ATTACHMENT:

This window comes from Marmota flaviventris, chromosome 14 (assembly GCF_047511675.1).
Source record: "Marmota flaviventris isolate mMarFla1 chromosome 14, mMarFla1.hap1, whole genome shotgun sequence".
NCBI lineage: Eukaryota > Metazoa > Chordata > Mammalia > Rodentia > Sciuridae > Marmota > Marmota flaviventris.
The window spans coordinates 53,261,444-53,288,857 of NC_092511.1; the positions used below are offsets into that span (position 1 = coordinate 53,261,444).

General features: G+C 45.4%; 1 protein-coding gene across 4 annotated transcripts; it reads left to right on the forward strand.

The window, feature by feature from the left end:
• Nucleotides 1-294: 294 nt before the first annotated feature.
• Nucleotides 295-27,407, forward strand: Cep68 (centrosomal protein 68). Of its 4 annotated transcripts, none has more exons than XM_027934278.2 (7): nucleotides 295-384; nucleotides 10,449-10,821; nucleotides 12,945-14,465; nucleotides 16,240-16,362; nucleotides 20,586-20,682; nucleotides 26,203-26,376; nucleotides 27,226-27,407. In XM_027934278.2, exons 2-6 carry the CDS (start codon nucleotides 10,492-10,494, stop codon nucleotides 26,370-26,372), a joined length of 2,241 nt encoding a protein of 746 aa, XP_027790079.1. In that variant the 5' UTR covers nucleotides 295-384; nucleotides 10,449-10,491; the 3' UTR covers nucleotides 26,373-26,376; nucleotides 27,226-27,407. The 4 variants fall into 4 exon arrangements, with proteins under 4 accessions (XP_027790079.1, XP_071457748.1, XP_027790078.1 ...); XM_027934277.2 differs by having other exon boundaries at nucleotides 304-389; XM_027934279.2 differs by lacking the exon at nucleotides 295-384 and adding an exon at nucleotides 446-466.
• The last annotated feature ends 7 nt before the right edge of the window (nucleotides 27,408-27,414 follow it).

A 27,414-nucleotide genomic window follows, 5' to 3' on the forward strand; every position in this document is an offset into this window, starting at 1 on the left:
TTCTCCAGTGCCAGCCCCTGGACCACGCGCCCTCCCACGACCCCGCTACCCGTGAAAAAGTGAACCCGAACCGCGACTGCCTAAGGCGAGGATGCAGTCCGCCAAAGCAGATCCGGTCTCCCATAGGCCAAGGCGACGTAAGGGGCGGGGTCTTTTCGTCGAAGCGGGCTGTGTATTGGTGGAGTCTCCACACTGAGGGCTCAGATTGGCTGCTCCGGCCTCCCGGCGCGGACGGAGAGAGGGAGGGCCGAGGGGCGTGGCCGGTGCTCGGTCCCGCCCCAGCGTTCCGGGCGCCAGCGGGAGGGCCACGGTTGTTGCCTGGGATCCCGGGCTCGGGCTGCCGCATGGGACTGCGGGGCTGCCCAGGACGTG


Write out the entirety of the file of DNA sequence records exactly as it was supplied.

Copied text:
This window comes from Marmota flaviventris, chromosome 14 (assembly GCF_047511675.1).
Source record: "Marmota flaviventris isolate mMarFla1 chromosome 14, mMarFla1.hap1, whole genome shotgun sequence".
NCBI lineage: Eukaryota > Metazoa > Chordata > Mammalia > Rodentia > Sciuridae > Marmota > Marmota flaviventris.
The window spans coordinates 53,261,444-53,288,857 of NC_092511.1; the positions used below are offsets into that span (position 1 = coordinate 53,261,444).

General features: G+C 45.4%; 1 protein-coding gene across 4 annotated transcripts; it reads left to right on the forward strand.

The window, feature by feature from the left end:
• Nucleotides 1-294: 294 nt before the first annotated feature.
• Nucleotides 295-27,407, forward strand: Cep68 (centrosomal protein 68). Of its 4 annotated transcripts, none has more exons than XM_027934278.2 (7): nucleotides 295-384; nucleotides 10,449-10,821; nucleotides 12,945-14,465; nucleotides 16,240-16,362; nucleotides 20,586-20,682; nucleotides 26,203-26,376; nucleotides 27,226-27,407. In XM_027934278.2, exons 2-6 carry the CDS (start codon nucleotides 10,492-10,494, stop codon nucleotides 26,370-26,372), a joined length of 2,241 nt encoding a protein of 746 aa, XP_027790079.1. In that variant the 5' UTR covers nucleotides 295-384; nucleotides 10,449-10,491; the 3' UTR covers nucleotides 26,373-26,376; nucleotides 27,226-27,407. The 4 variants fall into 4 exon arrangements, with proteins under 4 accessions (XP_027790079.1, XP_071457748.1, XP_027790078.1 ...); XM_027934277.2 differs by having other exon boundaries at nucleotides 304-389; XM_027934279.2 differs by lacking the exon at nucleotides 295-384 and adding an exon at nucleotides 446-466.
• The last annotated feature ends 7 nt before the right edge of the window (nucleotides 27,408-27,414 follow it).

A 27,414-nucleotide genomic window follows, 5' to 3' on the forward strand; every position in this document is an offset into this window, starting at 1 on the left:
TTCTCCAGTGCCAGCCCCTGGACCACGCGCCCTCCCACGACCCCGCTACCCGTGAAAAAGTGAACCCGAACCGCGACTGCCTAAGGCGAGGATGCAGTCCGCCAAAGCAGATCCGGTCTCCCATAGGCCAAGGCGACGTAAGGGGCGGGGTCTTTTCGTCGAAGCGGGCTGTGTATTGGTGGAGTCTCCACACTGAGGGCTCAGATTGGCTGCTCCGGCCTCCCGGCGCGGACGGAGAGAGGGAGGGCCGAGGGGCGTGGCCGGTGCTCGGTCCCGCCCCAGCGTTCCGGGCGCCAGCGGGAGGGCCACGGTTGTTGCCTGGGATCCCGGGCTCGGGCTGCCGCATGGGACTGCGGGGCTGCCCAGGACGTG